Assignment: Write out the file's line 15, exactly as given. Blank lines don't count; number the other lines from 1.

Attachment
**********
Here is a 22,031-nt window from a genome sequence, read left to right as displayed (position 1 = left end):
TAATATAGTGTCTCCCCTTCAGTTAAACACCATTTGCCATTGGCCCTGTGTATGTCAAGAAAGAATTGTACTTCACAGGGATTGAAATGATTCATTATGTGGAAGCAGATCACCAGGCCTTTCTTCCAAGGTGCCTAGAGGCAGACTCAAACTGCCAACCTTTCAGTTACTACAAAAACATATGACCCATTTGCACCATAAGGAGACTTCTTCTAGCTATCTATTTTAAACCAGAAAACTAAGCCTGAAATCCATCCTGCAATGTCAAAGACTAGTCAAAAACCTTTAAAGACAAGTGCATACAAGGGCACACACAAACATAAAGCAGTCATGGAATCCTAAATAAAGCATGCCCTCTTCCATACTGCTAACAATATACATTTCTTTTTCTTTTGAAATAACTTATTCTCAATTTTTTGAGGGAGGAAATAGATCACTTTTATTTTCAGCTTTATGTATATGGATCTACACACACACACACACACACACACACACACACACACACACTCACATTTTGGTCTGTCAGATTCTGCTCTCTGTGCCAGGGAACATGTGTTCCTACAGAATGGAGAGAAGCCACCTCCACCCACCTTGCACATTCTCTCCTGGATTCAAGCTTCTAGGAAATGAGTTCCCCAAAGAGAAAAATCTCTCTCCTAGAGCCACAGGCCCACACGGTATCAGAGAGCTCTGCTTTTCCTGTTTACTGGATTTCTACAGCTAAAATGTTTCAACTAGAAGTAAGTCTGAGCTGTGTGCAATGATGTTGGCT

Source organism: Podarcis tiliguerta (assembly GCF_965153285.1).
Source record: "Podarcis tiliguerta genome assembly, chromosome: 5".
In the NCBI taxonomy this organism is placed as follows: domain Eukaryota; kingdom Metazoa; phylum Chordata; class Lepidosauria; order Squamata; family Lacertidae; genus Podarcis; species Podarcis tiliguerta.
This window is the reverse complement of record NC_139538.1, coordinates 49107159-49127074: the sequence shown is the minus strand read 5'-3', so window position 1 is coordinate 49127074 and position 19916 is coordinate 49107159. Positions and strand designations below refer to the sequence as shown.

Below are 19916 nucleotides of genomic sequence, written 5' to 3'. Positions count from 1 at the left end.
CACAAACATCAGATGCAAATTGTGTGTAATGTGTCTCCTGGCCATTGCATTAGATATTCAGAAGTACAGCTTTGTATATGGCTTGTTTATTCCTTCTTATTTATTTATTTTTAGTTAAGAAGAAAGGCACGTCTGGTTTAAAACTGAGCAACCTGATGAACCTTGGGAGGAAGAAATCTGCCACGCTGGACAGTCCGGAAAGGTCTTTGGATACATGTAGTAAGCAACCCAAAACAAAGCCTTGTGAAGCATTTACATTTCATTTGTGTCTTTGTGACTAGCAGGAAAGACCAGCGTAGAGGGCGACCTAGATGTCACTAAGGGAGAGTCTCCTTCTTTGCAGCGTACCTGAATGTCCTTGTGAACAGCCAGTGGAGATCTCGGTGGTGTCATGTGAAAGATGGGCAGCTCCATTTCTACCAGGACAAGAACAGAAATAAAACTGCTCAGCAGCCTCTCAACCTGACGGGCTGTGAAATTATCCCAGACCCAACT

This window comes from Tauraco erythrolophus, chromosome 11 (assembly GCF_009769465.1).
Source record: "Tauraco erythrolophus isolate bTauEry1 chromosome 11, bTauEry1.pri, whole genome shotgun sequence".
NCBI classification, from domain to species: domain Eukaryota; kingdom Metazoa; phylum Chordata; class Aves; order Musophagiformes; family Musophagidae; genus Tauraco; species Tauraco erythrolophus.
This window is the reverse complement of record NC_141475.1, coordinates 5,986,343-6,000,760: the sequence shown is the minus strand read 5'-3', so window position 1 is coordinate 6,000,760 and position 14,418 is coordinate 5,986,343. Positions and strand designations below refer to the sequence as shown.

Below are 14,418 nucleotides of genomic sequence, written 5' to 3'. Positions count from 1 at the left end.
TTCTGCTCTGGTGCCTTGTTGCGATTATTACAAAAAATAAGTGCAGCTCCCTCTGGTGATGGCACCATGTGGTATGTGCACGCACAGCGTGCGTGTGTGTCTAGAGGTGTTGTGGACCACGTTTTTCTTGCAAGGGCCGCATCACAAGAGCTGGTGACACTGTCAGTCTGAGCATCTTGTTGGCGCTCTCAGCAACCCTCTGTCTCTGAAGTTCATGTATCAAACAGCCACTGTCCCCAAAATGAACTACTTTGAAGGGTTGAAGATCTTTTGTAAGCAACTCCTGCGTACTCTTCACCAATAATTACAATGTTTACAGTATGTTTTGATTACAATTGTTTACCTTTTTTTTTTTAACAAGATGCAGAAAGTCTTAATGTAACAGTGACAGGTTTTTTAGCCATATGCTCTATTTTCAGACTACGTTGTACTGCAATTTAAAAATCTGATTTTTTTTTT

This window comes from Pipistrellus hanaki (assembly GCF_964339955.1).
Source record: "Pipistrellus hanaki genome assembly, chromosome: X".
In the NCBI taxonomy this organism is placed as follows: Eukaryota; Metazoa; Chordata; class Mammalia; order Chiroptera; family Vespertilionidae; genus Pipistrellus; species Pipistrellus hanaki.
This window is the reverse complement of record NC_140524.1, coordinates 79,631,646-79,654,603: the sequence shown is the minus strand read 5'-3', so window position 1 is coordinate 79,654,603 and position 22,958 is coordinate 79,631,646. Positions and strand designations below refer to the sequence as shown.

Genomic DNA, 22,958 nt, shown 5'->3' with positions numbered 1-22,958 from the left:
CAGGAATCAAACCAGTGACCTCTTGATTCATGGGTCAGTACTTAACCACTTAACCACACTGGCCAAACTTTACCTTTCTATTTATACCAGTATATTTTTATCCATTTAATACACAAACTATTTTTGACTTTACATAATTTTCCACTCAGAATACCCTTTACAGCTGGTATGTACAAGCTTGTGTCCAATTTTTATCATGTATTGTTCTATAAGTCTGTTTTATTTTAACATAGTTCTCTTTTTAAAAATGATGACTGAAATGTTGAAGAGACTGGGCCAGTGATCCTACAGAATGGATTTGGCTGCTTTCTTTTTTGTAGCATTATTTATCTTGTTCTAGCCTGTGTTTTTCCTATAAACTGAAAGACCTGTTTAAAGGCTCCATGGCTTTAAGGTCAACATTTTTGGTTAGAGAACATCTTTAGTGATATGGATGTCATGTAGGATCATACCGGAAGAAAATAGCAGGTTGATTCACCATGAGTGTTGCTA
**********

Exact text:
This window comes from Pipistrellus hanaki (assembly GCF_964339955.1).